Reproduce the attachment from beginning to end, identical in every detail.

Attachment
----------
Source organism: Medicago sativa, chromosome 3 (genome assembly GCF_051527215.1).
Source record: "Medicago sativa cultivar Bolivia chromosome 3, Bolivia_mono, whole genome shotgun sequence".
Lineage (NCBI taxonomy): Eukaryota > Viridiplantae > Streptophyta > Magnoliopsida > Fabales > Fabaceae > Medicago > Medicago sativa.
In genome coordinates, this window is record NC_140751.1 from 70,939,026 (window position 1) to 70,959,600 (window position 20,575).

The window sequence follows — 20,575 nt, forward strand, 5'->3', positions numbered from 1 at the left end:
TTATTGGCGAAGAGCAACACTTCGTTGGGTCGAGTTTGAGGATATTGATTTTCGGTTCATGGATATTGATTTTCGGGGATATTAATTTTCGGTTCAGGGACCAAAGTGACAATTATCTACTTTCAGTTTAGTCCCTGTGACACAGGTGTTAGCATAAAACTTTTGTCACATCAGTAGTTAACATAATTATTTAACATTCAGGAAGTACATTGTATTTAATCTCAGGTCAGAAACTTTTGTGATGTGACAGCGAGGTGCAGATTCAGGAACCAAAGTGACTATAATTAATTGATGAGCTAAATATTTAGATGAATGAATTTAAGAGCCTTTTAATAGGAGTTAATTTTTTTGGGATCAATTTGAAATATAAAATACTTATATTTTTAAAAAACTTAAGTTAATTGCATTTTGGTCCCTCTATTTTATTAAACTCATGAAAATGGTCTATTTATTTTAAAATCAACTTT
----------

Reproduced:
Source organism: Medicago sativa, chromosome 3 (genome assembly GCF_051527215.1).
Source record: "Medicago sativa cultivar Bolivia chromosome 3, Bolivia_mono, whole genome shotgun sequence".
Lineage (NCBI taxonomy): Eukaryota > Viridiplantae > Streptophyta > Magnoliopsida > Fabales > Fabaceae > Medicago > Medicago sativa.
In genome coordinates, this window is record NC_140751.1 from 70,939,026 (window position 1) to 70,959,600 (window position 20,575).

The window sequence follows — 20,575 nt, forward strand, 5'->3', positions numbered from 1 at the left end:
TTATTGGCGAAGAGCAACACTTCGTTGGGTCGAGTTTGAGGATATTGATTTTCGGTTCATGGATATTGATTTTCGGGGATATTAATTTTCGGTTCAGGGACCAAAGTGACAATTATCTACTTTCAGTTTAGTCCCTGTGACACAGGTGTTAGCATAAAACTTTTGTCACATCAGTAGTTAACATAATTATTTAACATTCAGGAAGTACATTGTATTTAATCTCAGGTCAGAAACTTTTGTGATGTGACAGCGAGGTGCAGATTCAGGAACCAAAGTGACTATAATTAATTGATGAGCTAAATATTTAGATGAATGAATTTAAGAGCCTTTTAATAGGAGTTAATTTTTTTGGGATCAATTTGAAATATAAAATACTTATATTTTTAAAAAACTTAAGTTAATTGCATTTTGGTCCCTCTATTTTATTAAACTCATGAAAATGGTCTATTTATTTTAAAATCAACTTT